By Craig Erlam
The stock market recovery has stalled this week, despite indices ending on a positive note as investors digest the latest speak from central banks.
Naturally, front and centre is the Federal Reserve which has notably become more hawkish, something the minutes confirmed is not just a knee-jerk response to the latest economic reports.
We all expect James Bullard at this point to be at the more hawkish end of the spectrum, so his call this week for rates to hit 3.5% this year didn’t cause the shock and awe it would have had they come from certain other members.
Lael Brainard’s admission on rates and the balance sheet caused more of a shudder, despite being less aggressive, and were later confirmed by the minutes themselves.
But as ever, investors are taking the prospect of high inflation and rapid rate hikes in their stride and appear relatively undeterred. The yield curve has normalised a little over the course of the week which means the dreaded 2/10 inversion has reversed, providing some relief. I imagine there’ll be plenty more wild swings over the coming weeks.
CBR cuts rates and eyes more
The Bank of Russia is seemingly buoyed by recent actions from the Kremlin, despite severe sanctions continuing to be imposed by the West. The capital controls that have been imposed have helped to shore up the rouble which appears to have given the CBR confidence that interest rates no longer need to be so high.
It cut the Key Rate by 3% and left the door open to further cuts depending on financial and economic conditions. At 17%, the rate remains extremely high as inflation is still expected to spike and the economy severely contract. Given how markets have responded, the CBR may well follow up with further easing later this month.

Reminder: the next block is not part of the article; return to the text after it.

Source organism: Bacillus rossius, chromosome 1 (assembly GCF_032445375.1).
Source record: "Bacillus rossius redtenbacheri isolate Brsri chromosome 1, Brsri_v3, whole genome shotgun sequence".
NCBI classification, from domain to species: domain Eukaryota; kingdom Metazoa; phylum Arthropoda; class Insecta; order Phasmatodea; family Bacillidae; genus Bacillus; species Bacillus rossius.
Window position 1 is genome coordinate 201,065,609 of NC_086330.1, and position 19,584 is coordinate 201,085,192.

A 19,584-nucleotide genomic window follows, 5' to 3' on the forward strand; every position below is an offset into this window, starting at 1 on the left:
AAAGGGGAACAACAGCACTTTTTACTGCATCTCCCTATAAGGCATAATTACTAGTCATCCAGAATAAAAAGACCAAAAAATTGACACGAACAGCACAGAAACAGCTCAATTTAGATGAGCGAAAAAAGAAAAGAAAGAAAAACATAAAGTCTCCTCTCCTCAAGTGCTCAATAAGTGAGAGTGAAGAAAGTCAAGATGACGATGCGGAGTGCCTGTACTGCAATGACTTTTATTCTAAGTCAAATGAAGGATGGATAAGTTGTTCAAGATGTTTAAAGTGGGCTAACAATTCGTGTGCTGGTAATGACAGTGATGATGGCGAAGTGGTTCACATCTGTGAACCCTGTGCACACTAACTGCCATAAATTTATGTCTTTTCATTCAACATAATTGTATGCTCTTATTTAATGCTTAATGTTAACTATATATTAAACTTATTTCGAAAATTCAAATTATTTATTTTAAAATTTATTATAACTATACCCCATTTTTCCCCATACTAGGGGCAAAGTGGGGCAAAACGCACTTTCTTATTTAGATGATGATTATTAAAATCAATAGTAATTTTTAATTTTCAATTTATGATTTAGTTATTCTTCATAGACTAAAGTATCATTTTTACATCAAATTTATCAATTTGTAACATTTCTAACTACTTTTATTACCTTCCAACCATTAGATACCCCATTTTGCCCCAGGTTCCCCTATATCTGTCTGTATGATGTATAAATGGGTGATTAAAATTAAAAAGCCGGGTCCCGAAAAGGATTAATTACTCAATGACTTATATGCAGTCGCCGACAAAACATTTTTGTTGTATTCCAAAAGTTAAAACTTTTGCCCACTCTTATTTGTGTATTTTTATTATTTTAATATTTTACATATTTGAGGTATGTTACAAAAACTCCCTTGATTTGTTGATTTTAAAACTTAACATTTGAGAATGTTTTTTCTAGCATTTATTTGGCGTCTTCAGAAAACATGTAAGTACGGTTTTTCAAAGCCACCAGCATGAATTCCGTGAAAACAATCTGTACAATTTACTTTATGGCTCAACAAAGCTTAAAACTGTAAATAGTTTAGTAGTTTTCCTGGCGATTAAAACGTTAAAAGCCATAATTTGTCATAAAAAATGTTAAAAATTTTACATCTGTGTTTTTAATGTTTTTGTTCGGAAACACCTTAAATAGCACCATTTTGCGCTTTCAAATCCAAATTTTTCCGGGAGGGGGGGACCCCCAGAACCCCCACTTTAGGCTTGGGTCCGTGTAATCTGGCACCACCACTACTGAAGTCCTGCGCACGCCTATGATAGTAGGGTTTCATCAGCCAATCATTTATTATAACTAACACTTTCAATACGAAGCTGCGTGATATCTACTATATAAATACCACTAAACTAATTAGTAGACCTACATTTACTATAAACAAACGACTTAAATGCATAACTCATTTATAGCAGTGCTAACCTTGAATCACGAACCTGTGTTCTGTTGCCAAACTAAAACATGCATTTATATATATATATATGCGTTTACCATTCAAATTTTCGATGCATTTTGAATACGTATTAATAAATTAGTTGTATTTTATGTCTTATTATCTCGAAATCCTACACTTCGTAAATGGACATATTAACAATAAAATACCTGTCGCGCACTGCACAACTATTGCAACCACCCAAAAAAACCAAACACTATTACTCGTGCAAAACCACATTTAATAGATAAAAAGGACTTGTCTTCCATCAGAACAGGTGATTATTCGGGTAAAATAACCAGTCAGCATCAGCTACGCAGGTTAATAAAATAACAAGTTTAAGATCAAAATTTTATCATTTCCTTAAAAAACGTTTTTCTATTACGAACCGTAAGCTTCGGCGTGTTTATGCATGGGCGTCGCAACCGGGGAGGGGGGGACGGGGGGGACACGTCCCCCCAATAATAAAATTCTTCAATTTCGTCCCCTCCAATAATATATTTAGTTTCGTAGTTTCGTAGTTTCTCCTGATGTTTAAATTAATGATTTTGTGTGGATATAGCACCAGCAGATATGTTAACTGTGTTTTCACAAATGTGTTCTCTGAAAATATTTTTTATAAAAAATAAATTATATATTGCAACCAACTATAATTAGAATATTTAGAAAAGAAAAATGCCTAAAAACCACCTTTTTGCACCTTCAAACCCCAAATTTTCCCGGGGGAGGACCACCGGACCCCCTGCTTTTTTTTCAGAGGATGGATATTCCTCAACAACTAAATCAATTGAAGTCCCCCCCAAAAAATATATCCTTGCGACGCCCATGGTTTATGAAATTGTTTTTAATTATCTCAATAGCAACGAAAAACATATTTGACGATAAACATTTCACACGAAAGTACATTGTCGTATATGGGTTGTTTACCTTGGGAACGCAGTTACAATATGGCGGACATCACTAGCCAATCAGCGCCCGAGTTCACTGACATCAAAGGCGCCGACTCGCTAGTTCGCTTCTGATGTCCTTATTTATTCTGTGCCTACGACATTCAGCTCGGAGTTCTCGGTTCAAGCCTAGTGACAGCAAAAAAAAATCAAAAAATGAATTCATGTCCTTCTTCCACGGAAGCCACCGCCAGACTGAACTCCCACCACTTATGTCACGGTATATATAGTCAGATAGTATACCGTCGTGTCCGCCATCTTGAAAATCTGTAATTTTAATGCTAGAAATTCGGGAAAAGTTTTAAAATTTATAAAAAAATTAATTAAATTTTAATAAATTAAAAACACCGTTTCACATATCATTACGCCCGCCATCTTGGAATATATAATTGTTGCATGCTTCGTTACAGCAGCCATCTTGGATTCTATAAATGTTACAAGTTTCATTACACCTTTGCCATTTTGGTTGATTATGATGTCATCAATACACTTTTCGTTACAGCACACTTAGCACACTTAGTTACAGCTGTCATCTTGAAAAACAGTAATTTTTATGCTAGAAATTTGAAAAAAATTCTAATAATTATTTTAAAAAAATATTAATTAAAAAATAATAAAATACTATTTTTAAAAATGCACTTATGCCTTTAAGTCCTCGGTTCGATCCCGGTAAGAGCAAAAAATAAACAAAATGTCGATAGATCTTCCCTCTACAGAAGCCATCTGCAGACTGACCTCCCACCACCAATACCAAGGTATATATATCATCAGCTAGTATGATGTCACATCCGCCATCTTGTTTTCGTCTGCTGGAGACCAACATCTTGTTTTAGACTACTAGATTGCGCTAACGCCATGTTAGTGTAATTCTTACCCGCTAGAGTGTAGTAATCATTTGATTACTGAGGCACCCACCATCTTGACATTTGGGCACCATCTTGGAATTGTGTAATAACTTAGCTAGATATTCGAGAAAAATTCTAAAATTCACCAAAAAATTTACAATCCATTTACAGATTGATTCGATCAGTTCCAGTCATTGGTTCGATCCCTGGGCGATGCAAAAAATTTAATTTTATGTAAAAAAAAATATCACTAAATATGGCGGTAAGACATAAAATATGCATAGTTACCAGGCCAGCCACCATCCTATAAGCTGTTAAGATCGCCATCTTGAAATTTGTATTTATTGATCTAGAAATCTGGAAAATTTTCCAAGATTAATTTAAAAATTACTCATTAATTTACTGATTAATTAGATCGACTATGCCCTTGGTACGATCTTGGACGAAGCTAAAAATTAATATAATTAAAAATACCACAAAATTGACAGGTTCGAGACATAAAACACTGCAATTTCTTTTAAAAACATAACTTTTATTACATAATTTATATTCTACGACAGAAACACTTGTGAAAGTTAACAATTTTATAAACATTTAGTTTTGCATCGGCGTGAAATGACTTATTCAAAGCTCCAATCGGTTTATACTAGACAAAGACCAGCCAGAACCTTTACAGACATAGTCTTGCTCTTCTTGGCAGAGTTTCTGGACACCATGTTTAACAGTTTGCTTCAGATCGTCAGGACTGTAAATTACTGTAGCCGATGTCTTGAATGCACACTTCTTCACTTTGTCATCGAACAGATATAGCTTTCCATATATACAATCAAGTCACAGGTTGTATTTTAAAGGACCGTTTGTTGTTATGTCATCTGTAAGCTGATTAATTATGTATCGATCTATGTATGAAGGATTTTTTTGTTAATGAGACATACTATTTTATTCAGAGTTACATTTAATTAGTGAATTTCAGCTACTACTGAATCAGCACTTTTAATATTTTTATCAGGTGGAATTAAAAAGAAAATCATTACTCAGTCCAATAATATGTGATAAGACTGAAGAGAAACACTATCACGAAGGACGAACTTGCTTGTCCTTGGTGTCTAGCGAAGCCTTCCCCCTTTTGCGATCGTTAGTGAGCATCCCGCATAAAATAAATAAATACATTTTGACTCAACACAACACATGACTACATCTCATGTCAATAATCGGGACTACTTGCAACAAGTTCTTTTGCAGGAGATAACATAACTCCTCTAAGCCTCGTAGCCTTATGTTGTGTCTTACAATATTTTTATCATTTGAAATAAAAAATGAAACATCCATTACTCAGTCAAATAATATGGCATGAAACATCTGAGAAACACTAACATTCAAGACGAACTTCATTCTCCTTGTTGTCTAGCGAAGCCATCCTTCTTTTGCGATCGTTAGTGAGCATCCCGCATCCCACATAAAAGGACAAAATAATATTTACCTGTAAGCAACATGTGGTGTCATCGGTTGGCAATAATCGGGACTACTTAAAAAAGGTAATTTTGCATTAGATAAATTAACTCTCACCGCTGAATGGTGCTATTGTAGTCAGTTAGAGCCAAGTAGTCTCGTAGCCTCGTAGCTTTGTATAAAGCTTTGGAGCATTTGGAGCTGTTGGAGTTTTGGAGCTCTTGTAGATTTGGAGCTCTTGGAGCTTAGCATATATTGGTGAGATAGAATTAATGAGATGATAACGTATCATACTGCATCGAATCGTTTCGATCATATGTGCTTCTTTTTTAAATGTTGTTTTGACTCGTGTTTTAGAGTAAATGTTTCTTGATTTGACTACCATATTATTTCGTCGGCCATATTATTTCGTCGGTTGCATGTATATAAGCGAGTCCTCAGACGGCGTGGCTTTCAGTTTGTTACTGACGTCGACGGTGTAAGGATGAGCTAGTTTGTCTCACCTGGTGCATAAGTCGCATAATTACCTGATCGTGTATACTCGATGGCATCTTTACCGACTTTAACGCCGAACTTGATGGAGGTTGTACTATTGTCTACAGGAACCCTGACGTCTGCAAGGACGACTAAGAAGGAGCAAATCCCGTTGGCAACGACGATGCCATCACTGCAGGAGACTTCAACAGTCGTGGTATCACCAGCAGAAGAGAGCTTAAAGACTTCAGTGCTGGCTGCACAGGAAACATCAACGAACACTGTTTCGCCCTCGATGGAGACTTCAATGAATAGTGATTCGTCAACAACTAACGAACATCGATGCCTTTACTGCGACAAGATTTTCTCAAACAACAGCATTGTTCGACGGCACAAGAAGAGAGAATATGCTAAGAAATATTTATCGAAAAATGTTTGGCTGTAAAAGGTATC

Oil hovers around $100
A second weekly decline in oil prices has eased some of the pressures going forward, thanks to a combination of factors including huge SPR releases and Chinese lockdowns. Still, at around $100 a barrel, prices are very high and there remain significant upside risks going forward.
How prolonged and widespread Chinese lockdowns become could be a key factor in the short-term, with it being such a large consumer and some cities with very few cases already imposing harsh restrictions.
The zero-Covid approach in Beijing could weigh heavily on economic activity, with the hope that a quick eradication can once again see it rapidly spring back. If not, it could help keep a lid on oil prices.
Gold consolidates further
Gold is trading around the same level as Thursday, the day before that, the day before that and so on.
Despite the spike in volatility seen elsewhere this week, as a result of the hawkish Fed shift, gold has been unmoved.
We continue to see consolidation in the yellow metal, with the daily ranges tightening rather than widening as you may have expected. There are multiple forces at play here, but traders are seemingly clinging to their traditional inflation hedge and safe haven.
Bitcoin seeing support
It’s been a rough week for bitcoin which has been hammered by deteriorating risk appetite just after it broke through a major resistance level.
The recovery of risk has only seen it stabilise, which is interesting given the momentum it had prior to this period. It has found some support around $43,000 which is the 50% retracement of the March lows to highs and also coincides with the pre-breakout resistance.
Maybe just a coincidence, but certainly a level to watch.
Craig Erlam is Senior Market Analyst, UK & EMEA at OANDA
Opinions are the author’s, not necessarily that of OANDA Global Corporation or any of its affiliates, subsidiaries, officers or directors. Leveraged trading is high risk and not suitable for all. Losses can exceed investments.